Whenever I lead a wine tasting, it seems that the same questions always come up. Millions of people are falling in love with wine and most of them are intimidated by the enormous variety that they see in the wine shop. Here's an excerpt from The Short Course in Wine that I hope will help.
Chapter 4 – Standing in the Wine Shop Trying to Make Sense of It All
When you finish this chapter, you will:
• Understand what makes one wine shop a better place to shop than another
• Understand the difference between red and white wine • Know when age helps a wine and when it hurts
• Appreciate the unique position of Beaujolais
• Know what makes sparkling wine sparkle
• Know how and when to best serve champagne
• Have a beginning of an idea about the appeal of fortified wine
• Appreciate why some sweet wines are so expensive even though most sweet wines are very cheap
• Understand why many great wines are very expensive
Now let’s turn from the sensual and pharmaceutical to the crassly commercial business of buying wine. You are standing, let’s say, in a well-stocked wine shop. You are staring at perhaps 8,000 different labels, and they seem, somehow, to be staring back at you. The whole thing is very intimidating. You know that wine is important, you know how to taste, and you are aware that alcohol, like fire, is a friend only if judiciously contained. None of that is the same as knowing what to bring home for dinner. Let’s reduce the confusion by sorting the wines out by type. [MN:
What should you look for in a wine shop? There are four things to keep in mind.
Having thousands of bottles to choose from isn't the same thing as having a good selection. Many of the large discount stores simply pile in the wine, focussing on the labels that are most heavily advertised and the ones sold to them at the deepest discount. A good selection is one that's been carefully picked by a knowledgeable wine buyer. You're much better off choosing from a few hundred wines that have been tasted by someone in the store than from a few thousand that came in by the carload.
Wine stored at temperatures over 80 degrees quickly loses its flavor.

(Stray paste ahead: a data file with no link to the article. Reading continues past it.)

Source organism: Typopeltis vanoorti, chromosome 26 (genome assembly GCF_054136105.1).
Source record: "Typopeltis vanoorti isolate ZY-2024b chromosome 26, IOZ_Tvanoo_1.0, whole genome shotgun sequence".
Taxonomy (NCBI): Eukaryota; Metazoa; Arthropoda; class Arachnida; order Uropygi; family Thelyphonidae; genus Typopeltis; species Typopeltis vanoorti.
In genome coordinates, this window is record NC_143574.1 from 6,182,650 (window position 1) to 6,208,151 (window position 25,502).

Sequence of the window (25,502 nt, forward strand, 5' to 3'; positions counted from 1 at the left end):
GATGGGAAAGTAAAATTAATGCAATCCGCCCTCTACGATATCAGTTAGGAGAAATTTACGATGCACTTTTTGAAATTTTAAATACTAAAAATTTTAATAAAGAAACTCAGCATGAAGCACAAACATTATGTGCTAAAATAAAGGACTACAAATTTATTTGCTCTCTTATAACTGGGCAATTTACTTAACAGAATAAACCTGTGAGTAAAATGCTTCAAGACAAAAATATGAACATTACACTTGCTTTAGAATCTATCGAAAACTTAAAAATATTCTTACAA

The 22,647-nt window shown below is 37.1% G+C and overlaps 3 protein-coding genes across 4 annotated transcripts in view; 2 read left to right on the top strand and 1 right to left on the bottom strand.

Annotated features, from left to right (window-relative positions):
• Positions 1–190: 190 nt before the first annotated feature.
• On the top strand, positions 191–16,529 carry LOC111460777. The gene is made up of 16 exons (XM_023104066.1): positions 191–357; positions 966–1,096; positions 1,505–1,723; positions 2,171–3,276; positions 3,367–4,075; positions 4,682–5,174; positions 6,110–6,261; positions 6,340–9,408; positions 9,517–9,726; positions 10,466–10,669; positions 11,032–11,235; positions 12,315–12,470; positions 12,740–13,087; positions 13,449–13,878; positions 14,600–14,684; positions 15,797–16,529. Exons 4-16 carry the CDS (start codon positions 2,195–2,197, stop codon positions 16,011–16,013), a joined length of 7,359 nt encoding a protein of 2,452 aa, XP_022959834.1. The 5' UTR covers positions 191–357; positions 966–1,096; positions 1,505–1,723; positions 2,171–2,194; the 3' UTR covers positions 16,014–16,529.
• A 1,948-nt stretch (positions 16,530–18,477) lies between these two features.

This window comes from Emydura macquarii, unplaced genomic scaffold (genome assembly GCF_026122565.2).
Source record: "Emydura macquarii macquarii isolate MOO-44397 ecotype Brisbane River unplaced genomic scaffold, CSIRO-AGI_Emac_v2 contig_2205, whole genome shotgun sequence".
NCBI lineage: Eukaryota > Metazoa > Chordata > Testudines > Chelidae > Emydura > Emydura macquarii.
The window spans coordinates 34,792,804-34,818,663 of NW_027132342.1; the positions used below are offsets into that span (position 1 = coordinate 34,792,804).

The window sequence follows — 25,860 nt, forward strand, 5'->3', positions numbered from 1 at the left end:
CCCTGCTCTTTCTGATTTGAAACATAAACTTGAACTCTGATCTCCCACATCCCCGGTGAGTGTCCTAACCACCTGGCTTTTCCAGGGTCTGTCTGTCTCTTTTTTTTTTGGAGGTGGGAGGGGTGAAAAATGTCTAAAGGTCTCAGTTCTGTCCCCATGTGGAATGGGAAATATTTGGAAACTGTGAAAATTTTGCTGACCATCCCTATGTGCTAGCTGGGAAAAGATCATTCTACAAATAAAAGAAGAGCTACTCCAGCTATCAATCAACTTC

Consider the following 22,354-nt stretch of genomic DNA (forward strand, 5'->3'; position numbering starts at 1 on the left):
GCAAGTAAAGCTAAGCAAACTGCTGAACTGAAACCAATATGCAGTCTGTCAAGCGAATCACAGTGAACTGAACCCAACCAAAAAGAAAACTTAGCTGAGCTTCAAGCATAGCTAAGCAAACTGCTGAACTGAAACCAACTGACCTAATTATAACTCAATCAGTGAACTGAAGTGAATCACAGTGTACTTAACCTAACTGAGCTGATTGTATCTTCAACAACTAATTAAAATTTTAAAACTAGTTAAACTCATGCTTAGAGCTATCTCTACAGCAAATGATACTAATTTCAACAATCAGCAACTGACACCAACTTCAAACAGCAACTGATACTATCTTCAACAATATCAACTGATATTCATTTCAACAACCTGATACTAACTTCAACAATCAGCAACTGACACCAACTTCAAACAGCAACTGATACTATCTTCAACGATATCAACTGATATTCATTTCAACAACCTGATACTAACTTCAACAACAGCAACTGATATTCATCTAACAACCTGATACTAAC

That's why wines are often made and stored underground. It also explains why the bottle of wine that you left in the hot beach house doesn't taste as good.as the one you drank right away. Shipboard containers, tractor trailers and uncooled warehouses do the same nasty thing. Look for a store where the temperature is around 60F/16C and the staff is wearing sweaters in summer, a sure sign that the place is well-cooled and the wine is happy. If there’s no cashmere in sight, ask where the wine that’s not on the shelves is stored and at what temperature that room is maintained. (Sometimes turnover on a sales floor can be so rapid that a slightly warmer room doesn’t matter.)
A good wine store is a good source of information. Sometimes wine merchants have merchandise that they were forced to buy and they may want to dump it on you. It's a good idea to ask the wine guy to recommend a few bottles. If you like what you bought, if there are no more than one or two obvious losers, then you may want to keep doing business at that store.
Wine prices vary widely and I have never found one store that's consistently lower than all its competitors. Even the big discount shops are not reliable money savers. The best way to save money is to subscribe to the various newsletters that the shops mail out to their customers. Remember that the only real saving is a good price on a wine that you enjoy, and that there's nothing special about a 'special' on bad wine.
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You can find out more about The New Short Course in Wine by clicking here. Or you can get the first chapter of bang BANG-the exciting new novel about sex, guns and wine here.